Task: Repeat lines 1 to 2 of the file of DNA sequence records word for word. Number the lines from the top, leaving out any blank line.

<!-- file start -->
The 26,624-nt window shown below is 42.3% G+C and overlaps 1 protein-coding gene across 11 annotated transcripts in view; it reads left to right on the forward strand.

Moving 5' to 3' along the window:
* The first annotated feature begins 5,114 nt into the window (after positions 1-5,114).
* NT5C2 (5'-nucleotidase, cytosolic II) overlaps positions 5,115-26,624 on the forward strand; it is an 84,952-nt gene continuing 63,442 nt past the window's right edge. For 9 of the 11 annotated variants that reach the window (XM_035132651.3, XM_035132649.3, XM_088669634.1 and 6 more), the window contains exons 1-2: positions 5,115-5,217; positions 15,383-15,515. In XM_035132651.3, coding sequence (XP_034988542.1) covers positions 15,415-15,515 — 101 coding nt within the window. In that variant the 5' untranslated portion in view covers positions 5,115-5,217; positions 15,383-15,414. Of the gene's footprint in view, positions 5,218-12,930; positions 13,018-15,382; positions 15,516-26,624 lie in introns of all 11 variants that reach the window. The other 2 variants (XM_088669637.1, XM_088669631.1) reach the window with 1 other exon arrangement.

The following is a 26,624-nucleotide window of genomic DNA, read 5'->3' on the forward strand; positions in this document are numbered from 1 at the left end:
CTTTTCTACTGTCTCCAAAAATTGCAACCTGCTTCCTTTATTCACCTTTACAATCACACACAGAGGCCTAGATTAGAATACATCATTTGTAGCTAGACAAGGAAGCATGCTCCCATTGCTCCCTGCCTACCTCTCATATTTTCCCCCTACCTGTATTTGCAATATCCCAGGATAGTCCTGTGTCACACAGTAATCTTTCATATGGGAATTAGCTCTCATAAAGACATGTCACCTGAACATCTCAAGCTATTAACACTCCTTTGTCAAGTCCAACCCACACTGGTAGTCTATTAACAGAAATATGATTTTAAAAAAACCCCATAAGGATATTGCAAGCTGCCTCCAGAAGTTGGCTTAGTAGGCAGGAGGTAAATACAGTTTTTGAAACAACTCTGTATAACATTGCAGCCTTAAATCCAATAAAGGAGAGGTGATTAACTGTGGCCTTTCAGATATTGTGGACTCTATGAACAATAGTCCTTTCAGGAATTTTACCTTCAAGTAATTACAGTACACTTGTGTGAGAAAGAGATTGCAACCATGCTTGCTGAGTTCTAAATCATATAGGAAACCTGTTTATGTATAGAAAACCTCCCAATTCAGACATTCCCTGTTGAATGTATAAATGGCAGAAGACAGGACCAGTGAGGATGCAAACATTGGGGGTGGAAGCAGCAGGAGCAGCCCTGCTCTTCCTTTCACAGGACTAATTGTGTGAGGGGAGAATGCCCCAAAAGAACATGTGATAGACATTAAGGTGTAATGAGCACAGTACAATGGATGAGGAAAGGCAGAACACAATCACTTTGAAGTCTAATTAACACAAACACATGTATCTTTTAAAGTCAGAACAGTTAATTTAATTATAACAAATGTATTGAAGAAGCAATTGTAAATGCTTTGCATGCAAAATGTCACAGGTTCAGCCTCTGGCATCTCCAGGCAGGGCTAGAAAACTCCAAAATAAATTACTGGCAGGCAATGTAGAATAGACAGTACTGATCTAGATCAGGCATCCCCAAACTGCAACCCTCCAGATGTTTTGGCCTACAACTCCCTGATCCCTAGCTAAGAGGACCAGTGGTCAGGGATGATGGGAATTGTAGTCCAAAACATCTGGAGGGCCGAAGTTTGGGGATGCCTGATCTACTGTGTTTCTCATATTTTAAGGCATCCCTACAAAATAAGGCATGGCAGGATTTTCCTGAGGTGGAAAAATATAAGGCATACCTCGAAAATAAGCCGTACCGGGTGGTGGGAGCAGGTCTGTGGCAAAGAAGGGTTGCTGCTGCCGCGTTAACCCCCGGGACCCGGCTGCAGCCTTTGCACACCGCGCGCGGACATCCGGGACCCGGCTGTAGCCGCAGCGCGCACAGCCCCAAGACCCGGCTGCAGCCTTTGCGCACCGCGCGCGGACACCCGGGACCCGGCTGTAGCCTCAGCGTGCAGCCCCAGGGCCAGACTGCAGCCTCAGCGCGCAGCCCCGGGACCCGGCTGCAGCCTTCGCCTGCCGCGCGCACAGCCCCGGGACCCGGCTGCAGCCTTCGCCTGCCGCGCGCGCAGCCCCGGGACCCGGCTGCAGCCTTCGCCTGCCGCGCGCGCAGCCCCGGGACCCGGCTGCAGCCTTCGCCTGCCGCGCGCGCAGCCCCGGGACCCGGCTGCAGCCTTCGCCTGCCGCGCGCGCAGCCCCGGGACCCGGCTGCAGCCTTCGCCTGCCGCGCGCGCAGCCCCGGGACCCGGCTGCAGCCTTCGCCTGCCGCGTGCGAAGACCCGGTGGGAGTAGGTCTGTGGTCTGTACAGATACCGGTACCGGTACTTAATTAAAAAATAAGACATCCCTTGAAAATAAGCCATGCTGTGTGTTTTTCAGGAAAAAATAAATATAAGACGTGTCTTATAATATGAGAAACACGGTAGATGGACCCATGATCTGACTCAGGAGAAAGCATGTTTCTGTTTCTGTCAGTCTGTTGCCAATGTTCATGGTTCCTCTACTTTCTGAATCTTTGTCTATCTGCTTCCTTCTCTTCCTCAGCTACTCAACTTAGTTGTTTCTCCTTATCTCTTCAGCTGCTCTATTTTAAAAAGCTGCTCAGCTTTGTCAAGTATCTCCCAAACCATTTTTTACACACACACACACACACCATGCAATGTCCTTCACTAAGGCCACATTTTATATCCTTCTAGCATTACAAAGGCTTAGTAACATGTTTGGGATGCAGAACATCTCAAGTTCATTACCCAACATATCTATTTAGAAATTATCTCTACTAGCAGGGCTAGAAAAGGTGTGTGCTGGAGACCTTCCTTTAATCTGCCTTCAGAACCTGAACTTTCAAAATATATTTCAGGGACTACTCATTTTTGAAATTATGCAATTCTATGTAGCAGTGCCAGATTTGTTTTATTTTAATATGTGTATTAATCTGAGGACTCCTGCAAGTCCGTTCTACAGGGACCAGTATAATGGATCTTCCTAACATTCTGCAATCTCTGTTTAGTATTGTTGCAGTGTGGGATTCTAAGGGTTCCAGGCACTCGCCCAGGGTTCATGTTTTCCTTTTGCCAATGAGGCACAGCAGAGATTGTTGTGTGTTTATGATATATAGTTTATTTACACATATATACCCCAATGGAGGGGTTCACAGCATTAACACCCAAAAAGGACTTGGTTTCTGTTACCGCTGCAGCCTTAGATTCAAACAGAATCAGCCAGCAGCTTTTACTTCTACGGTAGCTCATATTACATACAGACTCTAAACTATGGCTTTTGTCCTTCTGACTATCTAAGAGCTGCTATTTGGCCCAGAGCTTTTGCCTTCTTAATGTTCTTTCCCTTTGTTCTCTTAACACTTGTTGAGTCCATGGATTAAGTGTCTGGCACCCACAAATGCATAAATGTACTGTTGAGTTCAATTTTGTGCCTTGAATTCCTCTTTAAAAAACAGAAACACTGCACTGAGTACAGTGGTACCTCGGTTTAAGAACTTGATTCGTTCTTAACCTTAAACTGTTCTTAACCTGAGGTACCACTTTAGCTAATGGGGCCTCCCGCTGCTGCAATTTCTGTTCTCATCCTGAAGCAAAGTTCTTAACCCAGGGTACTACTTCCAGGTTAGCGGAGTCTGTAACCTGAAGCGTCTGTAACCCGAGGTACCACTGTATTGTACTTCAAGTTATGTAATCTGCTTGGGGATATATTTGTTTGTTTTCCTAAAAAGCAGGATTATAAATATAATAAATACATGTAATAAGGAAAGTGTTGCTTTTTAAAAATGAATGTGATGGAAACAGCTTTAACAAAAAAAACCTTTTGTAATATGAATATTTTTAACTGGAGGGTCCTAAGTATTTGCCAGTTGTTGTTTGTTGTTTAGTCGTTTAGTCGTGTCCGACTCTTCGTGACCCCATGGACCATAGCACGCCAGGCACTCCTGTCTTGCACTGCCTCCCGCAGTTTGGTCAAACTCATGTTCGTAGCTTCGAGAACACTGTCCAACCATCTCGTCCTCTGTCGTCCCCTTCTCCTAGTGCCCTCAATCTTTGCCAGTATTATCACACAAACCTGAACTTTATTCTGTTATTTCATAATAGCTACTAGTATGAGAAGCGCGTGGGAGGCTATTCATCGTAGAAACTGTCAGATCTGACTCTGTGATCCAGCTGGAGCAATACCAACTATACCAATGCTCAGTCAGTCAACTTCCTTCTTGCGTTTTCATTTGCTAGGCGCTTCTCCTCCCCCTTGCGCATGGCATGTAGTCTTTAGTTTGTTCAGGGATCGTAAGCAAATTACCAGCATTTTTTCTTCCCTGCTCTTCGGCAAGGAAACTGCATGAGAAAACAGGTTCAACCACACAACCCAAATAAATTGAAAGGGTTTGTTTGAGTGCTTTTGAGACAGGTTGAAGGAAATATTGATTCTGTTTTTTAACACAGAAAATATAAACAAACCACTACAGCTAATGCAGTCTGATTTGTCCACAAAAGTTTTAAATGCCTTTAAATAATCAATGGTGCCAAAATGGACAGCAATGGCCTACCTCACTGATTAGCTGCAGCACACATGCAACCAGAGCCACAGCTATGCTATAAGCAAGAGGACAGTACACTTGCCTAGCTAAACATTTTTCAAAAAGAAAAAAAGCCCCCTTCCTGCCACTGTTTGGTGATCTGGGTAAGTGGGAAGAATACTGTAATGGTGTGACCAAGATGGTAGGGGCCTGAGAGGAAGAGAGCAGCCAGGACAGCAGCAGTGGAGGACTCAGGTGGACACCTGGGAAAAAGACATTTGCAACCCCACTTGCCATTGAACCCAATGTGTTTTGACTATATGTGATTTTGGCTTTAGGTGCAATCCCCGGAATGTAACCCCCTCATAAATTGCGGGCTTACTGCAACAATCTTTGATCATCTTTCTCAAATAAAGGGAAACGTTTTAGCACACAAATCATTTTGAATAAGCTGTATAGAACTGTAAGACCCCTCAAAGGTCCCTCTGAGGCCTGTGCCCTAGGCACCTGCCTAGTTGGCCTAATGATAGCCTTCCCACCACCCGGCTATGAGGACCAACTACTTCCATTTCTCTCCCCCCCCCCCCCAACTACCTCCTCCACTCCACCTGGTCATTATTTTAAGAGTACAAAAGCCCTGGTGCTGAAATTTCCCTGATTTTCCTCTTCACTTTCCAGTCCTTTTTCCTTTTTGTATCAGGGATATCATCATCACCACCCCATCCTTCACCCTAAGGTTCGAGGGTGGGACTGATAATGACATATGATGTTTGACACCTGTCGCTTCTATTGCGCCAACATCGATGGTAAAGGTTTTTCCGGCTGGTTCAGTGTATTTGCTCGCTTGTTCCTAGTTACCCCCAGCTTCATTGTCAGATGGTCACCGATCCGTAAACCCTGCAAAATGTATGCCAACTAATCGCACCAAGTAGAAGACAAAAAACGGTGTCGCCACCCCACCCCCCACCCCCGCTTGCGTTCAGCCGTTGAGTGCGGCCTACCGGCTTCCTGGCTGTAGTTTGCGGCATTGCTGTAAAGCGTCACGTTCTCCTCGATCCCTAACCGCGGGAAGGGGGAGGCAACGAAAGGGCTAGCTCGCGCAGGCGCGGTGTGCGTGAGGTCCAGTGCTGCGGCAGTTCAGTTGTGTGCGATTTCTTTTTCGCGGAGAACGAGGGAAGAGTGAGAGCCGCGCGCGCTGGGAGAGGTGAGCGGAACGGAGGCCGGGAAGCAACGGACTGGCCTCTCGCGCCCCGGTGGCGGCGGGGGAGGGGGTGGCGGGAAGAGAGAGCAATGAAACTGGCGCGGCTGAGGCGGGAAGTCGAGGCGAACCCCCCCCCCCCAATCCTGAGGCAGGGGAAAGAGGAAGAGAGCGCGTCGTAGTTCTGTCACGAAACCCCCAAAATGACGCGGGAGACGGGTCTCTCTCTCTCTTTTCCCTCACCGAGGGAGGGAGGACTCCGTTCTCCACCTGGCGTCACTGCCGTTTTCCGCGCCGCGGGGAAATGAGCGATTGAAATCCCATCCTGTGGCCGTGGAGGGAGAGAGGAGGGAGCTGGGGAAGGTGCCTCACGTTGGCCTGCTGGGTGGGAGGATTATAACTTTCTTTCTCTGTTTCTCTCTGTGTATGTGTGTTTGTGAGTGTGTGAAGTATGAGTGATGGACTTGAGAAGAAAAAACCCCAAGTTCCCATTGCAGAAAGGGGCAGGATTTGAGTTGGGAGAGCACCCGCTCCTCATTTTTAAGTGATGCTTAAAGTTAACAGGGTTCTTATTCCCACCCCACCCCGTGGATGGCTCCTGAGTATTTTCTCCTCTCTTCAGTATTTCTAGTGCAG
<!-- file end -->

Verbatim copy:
The 26,624-nt window shown below is 42.3% G+C and overlaps 1 protein-coding gene across 11 annotated transcripts in view; it reads left to right on the forward strand.

Moving 5' to 3' along the window: